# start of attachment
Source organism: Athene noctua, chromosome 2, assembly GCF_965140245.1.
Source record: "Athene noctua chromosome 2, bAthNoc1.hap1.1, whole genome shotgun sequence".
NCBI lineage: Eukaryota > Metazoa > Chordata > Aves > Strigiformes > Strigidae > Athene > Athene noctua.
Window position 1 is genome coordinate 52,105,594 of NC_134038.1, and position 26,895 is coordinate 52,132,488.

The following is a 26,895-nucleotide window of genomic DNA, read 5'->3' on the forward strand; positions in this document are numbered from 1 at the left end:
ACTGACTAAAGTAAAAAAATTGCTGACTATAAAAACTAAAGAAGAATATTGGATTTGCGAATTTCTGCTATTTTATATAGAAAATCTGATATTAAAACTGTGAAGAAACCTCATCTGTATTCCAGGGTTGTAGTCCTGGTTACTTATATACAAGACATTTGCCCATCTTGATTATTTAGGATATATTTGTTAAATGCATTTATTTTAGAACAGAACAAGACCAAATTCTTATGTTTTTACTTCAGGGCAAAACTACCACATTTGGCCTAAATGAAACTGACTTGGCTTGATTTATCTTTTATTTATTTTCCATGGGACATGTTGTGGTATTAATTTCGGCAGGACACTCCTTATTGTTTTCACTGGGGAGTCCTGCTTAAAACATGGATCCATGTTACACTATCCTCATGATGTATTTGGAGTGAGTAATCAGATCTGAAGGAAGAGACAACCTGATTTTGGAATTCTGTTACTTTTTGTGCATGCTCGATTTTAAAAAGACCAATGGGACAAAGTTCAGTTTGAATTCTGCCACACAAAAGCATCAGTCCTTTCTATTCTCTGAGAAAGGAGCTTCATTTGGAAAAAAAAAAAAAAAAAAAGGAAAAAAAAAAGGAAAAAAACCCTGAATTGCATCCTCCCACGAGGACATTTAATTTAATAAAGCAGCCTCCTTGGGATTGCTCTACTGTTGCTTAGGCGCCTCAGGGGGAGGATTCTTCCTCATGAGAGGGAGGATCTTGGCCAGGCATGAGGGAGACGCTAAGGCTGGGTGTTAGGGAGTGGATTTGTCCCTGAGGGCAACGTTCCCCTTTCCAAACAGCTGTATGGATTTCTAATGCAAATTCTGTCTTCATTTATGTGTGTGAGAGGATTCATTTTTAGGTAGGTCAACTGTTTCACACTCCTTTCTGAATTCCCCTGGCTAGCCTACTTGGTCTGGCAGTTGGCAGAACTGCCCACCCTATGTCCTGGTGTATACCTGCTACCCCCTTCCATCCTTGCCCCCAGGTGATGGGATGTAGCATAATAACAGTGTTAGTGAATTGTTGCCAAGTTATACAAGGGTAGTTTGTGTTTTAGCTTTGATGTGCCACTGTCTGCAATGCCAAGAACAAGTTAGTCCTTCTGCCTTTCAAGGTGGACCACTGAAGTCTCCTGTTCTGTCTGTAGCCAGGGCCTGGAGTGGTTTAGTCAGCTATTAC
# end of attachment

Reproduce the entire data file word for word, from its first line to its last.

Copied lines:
Source organism: Athene noctua, chromosome 2, assembly GCF_965140245.1.
Source record: "Athene noctua chromosome 2, bAthNoc1.hap1.1, whole genome shotgun sequence".
NCBI lineage: Eukaryota > Metazoa > Chordata > Aves > Strigiformes > Strigidae > Athene > Athene noctua.
Window position 1 is genome coordinate 52,105,594 of NC_134038.1, and position 26,895 is coordinate 52,132,488.

The following is a 26,895-nucleotide window of genomic DNA, read 5'->3' on the forward strand; positions in this document are numbered from 1 at the left end:
ACTGACTAAAGTAAAAAAATTGCTGACTATAAAAACTAAAGAAGAATATTGGATTTGCGAATTTCTGCTATTTTATATAGAAAATCTGATATTAAAACTGTGAAGAAACCTCATCTGTATTCCAGGGTTGTAGTCCTGGTTACTTATATACAAGACATTTGCCCATCTTGATTATTTAGGATATATTTGTTAAATGCATTTATTTTAGAACAGAACAAGACCAAATTCTTATGTTTTTACTTCAGGGCAAAACTACCACATTTGGCCTAAATGAAACTGACTTGGCTTGATTTATCTTTTATTTATTTTCCATGGGACATGTTGTGGTATTAATTTCGGCAGGACACTCCTTATTGTTTTCACTGGGGAGTCCTGCTTAAAACATGGATCCATGTTACACTATCCTCATGATGTATTTGGAGTGAGTAATCAGATCTGAAGGAAGAGACAACCTGATTTTGGAATTCTGTTACTTTTTGTGCATGCTCGATTTTAAAAAGACCAATGGGACAAAGTTCAGTTTGAATTCTGCCACACAAAAGCATCAGTCCTTTCTATTCTCTGAGAAAGGAGCTTCATTTGGAAAAAAAAAAAAAAAAAAAGGAAAAAAAAAAGGAAAAAAACCCTGAATTGCATCCTCCCACGAGGACATTTAATTTAATAAAGCAGCCTCCTTGGGATTGCTCTACTGTTGCTTAGGCGCCTCAGGGGGAGGATTCTTCCTCATGAGAGGGAGGATCTTGGCCAGGCATGAGGGAGACGCTAAGGCTGGGTGTTAGGGAGTGGATTTGTCCCTGAGGGCAACGTTCCCCTTTCCAAACAGCTGTATGGATTTCTAATGCAAATTCTGTCTTCATTTATGTGTGTGAGAGGATTCATTTTTAGGTAGGTCAACTGTTTCACACTCCTTTCTGAATTCCCCTGGCTAGCCTACTTGGTCTGGCAGTTGGCAGAACTGCCCACCCTATGTCCTGGTGTATACCTGCTACCCCCTTCCATCCTTGCCCCCAGGTGATGGGATGTAGCATAATAACAGTGTTAGTGAATTGTTGCCAAGTTATACAAGGGTAGTTTGTGTTTTAGCTTTGATGTGCCACTGTCTGCAATGCCAAGAACAAGTTAGTCCTTCTGCCTTTCAAGGTGGACCACTGAAGTCTCCTGTTCTGTCTGTAGCCAGGGCCTGGAGTGGTTTAGTCAGCTATTAC